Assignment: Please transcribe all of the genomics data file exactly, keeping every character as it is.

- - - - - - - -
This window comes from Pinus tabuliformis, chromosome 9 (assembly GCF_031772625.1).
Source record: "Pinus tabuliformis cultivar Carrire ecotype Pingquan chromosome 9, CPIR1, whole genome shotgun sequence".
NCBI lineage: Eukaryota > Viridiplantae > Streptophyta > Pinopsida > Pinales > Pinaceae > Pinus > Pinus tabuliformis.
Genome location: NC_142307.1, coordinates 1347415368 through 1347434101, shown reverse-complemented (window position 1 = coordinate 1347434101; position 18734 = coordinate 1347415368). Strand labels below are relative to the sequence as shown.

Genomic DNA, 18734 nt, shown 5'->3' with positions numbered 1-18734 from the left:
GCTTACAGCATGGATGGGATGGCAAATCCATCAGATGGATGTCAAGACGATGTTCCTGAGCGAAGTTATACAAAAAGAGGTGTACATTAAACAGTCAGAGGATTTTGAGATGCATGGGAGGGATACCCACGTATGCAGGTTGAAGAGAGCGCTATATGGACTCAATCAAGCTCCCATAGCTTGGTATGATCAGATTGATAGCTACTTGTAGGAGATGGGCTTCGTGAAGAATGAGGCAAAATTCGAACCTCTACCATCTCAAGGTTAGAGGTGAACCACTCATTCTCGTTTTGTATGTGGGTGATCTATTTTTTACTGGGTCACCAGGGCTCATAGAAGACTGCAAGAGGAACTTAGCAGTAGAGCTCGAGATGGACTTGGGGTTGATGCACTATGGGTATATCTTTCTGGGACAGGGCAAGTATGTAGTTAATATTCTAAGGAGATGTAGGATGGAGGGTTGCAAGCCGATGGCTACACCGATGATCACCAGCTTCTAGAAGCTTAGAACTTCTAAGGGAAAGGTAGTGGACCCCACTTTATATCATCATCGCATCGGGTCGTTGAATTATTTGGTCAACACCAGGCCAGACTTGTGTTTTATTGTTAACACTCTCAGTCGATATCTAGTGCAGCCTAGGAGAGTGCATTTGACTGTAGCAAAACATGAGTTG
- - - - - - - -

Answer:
This window comes from Pinus tabuliformis, chromosome 9 (assembly GCF_031772625.1).
Source record: "Pinus tabuliformis cultivar Carrire ecotype Pingquan chromosome 9, CPIR1, whole genome shotgun sequence".
NCBI lineage: Eukaryota > Viridiplantae > Streptophyta > Pinopsida > Pinales > Pinaceae > Pinus > Pinus tabuliformis.
Genome location: NC_142307.1, coordinates 1347415368 through 1347434101, shown reverse-complemented (window position 1 = coordinate 1347434101; position 18734 = coordinate 1347415368). Strand labels below are relative to the sequence as shown.

Genomic DNA, 18734 nt, shown 5'->3' with positions numbered 1-18734 from the left:
GCTTACAGCATGGATGGGATGGCAAATCCATCAGATGGATGTCAAGACGATGTTCCTGAGCGAAGTTATACAAAAAGAGGTGTACATTAAACAGTCAGAGGATTTTGAGATGCATGGGAGGGATACCCACGTATGCAGGTTGAAGAGAGCGCTATATGGACTCAATCAAGCTCCCATAGCTTGGTATGATCAGATTGATAGCTACTTGTAGGAGATGGGCTTCGTGAAGAATGAGGCAAAATTCGAACCTCTACCATCTCAAGGTTAGAGGTGAACCACTCATTCTCGTTTTGTATGTGGGTGATCTATTTTTTACTGGGTCACCAGGGCTCATAGAAGACTGCAAGAGGAACTTAGCAGTAGAGCTCGAGATGGACTTGGGGTTGATGCACTATGGGTATATCTTTCTGGGACAGGGCAAGTATGTAGTTAATATTCTAAGGAGATGTAGGATGGAGGGTTGCAAGCCGATGGCTACACCGATGATCACCAGCTTCTAGAAGCTTAGAACTTCTAAGGGAAAGGTAGTGGACCCCACTTTATATCATCATCGCATCGGGTCGTTGAATTATTTGGTCAACACCAGGCCAGACTTGTGTTTTATTGTTAACACTCTCAGTCGATATCTAGTGCAGCCTAGGAGAGTGCATTTGACTGTAGCAAAACATGAGTTG